The state will utilize programming languages that can produce applications that follow the best practices outlined earlier: modular code that can be tested and profiled automatically and daily by a modern development environment (MDE) that follows the Twelve Factors, and that's capable of delivering cloud-native applications.
We will further check to be sure there is an automated unit test capability, code profiling capability and the ability to deploy the language into a cloud-native application.
The trend in databases suggests that multiple specialized databases should be considered, rather than a single enterprise engine. As a result, vendors now offer relational database management systems (DBMS), key-value stores, document stores, graph DBMS, time-series DBMS, object-oriented DBMS, search engines and more. The use of open source databases such as PostgreSQL, MySQL and MariaDB (a “more” open version of MySQL) are on the rise.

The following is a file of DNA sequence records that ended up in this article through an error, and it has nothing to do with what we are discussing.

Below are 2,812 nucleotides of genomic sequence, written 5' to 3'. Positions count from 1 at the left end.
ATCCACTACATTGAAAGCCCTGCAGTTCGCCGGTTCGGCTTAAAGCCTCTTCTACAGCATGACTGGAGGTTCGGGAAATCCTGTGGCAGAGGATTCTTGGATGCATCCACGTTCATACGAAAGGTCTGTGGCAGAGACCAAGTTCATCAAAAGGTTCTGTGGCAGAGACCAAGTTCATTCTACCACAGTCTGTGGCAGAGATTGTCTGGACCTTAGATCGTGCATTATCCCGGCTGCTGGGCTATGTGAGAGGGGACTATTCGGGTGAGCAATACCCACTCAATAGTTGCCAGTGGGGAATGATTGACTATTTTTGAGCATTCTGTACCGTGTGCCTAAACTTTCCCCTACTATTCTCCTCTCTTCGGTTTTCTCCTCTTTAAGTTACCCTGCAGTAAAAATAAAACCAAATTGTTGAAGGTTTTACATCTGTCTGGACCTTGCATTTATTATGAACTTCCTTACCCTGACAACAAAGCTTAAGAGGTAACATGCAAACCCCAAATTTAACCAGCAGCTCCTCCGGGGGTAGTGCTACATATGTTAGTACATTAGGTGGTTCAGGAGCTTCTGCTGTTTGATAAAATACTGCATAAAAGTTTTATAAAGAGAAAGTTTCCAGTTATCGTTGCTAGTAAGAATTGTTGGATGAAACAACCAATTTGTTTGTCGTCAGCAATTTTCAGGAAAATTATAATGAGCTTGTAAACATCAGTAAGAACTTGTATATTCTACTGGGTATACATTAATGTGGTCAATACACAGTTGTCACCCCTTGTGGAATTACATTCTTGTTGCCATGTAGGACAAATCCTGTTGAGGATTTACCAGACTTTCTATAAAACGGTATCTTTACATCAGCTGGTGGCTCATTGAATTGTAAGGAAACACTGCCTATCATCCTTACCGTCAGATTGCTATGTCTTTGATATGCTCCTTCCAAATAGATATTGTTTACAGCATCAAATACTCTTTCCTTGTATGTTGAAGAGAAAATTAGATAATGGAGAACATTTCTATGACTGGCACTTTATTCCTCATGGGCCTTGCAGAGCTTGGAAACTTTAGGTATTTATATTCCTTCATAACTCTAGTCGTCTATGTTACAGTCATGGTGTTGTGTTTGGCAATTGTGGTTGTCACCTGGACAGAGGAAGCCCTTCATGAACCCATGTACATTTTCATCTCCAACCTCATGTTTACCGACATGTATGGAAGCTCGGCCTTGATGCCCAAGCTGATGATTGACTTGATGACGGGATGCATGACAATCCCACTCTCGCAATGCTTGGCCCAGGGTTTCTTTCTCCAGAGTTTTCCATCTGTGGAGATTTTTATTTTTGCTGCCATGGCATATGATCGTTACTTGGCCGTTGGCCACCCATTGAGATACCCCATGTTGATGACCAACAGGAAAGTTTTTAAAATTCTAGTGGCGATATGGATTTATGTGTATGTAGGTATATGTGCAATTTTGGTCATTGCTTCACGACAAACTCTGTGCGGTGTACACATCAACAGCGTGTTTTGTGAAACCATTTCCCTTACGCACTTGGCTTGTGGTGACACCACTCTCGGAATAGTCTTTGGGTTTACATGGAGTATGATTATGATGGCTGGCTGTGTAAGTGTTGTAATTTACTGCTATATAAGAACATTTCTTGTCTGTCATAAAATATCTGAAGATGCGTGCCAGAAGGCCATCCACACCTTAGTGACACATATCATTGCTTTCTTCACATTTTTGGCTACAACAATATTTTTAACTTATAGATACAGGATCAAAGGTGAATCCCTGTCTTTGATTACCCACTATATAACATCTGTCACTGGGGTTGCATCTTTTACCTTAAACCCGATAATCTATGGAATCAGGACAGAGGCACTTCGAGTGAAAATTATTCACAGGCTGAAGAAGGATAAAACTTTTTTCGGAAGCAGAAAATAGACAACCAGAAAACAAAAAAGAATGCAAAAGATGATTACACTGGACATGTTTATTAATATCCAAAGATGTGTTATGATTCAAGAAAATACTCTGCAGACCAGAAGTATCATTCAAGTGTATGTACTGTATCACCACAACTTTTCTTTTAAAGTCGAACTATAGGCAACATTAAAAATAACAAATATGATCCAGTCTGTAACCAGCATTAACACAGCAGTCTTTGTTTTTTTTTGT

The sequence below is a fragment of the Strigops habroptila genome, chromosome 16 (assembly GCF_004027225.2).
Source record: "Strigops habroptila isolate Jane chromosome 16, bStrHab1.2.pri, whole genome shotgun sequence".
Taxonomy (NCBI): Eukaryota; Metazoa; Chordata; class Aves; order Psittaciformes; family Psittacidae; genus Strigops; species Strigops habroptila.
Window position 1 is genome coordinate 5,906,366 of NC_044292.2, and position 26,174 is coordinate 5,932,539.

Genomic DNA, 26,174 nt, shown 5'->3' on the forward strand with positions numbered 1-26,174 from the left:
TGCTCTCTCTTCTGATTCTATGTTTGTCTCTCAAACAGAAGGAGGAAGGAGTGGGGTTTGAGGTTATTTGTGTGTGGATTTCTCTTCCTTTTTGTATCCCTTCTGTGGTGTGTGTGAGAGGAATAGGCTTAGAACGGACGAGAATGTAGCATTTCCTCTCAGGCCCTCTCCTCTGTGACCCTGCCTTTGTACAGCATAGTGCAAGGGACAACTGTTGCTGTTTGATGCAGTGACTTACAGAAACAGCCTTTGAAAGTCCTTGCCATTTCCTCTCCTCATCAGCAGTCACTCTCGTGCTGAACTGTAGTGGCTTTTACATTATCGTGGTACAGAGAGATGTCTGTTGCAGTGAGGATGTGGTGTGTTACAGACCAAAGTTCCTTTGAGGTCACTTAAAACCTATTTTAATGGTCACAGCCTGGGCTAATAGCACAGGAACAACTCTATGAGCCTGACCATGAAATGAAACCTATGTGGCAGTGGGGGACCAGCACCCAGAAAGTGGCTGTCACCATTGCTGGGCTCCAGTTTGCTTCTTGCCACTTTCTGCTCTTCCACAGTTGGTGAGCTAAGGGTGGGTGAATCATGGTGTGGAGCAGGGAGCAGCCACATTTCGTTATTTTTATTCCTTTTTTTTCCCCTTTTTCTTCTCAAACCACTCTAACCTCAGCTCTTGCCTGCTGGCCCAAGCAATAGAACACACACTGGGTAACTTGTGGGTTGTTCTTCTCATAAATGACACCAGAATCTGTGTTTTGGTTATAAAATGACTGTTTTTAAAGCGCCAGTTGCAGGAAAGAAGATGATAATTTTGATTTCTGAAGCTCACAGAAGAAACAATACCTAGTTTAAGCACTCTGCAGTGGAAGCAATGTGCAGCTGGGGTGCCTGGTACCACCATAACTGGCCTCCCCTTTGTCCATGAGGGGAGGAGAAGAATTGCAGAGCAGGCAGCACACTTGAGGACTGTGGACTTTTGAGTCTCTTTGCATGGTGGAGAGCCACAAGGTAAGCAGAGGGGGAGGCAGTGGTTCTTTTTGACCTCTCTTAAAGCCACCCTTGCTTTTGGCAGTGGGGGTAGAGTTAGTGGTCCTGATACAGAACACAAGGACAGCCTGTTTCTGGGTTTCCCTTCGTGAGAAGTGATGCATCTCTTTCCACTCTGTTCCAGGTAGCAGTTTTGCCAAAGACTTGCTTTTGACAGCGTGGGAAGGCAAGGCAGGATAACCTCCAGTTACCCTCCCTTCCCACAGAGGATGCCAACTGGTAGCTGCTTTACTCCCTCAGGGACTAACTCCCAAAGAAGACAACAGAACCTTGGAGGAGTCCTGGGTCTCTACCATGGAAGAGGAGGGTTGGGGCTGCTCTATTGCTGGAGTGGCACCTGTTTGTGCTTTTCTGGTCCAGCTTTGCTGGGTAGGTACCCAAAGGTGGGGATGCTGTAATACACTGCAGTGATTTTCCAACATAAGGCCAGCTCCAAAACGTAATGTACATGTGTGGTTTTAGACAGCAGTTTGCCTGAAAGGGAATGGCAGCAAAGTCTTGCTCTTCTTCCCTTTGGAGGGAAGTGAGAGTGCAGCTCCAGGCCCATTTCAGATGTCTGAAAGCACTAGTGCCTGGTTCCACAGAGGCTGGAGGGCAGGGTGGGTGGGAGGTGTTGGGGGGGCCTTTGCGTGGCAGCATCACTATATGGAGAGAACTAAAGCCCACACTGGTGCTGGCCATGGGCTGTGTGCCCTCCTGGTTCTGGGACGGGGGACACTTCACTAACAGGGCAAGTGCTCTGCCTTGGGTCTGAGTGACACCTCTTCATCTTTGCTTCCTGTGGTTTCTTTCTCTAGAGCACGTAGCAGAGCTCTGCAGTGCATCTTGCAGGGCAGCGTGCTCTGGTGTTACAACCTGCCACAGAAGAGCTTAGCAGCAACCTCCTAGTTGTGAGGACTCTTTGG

State IT will look at surveys from sites like DB-Engines to identify trends and we suggest that our vendor partners check there, too.
There is one important fact to note regarding proprietary frameworks: They often bundle domain-specific modules that can be reused to good effect. This is the commercial version of borrowing open source modules. Assuming that the proprietary framework passes the modernization test — modular code that can be tested and profiled automatically and daily by an MDE that follows the Twelve Factors, and is capable of delivering cloud-native applications; and that the domain-specific modules fit the domain the state agency is working in — the state will strongly consider the cost-effectiveness of using a proprietary framework.